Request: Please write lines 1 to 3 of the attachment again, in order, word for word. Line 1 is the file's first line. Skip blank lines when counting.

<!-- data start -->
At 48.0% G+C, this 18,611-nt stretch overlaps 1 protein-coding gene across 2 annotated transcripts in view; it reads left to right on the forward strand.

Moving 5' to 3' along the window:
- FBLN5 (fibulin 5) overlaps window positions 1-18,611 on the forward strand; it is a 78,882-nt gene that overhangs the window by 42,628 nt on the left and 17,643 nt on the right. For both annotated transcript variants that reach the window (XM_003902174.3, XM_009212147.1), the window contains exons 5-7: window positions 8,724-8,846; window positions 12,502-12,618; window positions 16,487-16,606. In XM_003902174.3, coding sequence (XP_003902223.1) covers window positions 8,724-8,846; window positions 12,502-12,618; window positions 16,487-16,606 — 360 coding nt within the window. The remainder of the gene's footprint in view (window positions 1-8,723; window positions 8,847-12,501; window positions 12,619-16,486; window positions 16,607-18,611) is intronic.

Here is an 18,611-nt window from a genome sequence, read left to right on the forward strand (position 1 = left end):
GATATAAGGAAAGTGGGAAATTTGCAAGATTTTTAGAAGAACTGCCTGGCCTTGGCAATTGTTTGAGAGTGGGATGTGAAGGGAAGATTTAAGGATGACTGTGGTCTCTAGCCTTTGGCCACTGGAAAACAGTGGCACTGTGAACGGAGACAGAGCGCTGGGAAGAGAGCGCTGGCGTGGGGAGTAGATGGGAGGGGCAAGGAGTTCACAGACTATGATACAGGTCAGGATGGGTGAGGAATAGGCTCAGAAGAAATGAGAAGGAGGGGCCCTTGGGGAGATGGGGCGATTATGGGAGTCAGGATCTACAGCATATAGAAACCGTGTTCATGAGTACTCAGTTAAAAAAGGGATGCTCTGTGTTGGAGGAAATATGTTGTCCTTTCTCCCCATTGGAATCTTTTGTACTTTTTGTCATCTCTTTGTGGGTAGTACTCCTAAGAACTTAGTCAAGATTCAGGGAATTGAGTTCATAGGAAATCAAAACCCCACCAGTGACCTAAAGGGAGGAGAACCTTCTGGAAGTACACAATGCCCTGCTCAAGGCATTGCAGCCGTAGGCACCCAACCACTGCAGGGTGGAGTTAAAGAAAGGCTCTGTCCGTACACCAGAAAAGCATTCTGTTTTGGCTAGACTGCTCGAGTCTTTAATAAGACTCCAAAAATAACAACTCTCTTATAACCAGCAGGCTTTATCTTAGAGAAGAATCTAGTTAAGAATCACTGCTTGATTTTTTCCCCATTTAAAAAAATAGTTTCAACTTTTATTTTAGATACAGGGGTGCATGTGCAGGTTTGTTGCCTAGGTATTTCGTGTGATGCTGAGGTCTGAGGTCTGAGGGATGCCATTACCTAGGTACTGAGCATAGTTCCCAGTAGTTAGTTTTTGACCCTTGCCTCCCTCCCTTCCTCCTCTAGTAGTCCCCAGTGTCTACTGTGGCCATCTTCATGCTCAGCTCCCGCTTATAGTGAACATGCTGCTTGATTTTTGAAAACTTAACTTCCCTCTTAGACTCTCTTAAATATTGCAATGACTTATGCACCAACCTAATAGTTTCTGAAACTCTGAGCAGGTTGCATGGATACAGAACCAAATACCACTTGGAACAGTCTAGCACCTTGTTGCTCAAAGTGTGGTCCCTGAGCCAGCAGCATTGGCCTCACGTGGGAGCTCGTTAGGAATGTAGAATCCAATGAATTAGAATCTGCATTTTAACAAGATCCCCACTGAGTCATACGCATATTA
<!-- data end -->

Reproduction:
At 48.0% G+C, this 18,611-nt stretch overlaps 1 protein-coding gene across 2 annotated transcripts in view; it reads left to right on the forward strand.

Moving 5' to 3' along the window:
- FBLN5 (fibulin 5) overlaps window positions 1-18,611 on the forward strand; it is a 78,882-nt gene that overhangs the window by 42,628 nt on the left and 17,643 nt on the right. For both annotated transcript variants that reach the window (XM_003902174.3, XM_009212147.1), the window contains exons 5-7: window positions 8,724-8,846; window positions 12,502-12,618; window positions 16,487-16,606. In XM_003902174.3, coding sequence (XP_003902223.1) covers window positions 8,724-8,846; window positions 12,502-12,618; window positions 16,487-16,606 — 360 coding nt within the window. The remainder of the gene's footprint in view (window positions 1-8,723; window positions 8,847-12,501; window positions 12,619-16,486; window positions 16,607-18,611) is intronic.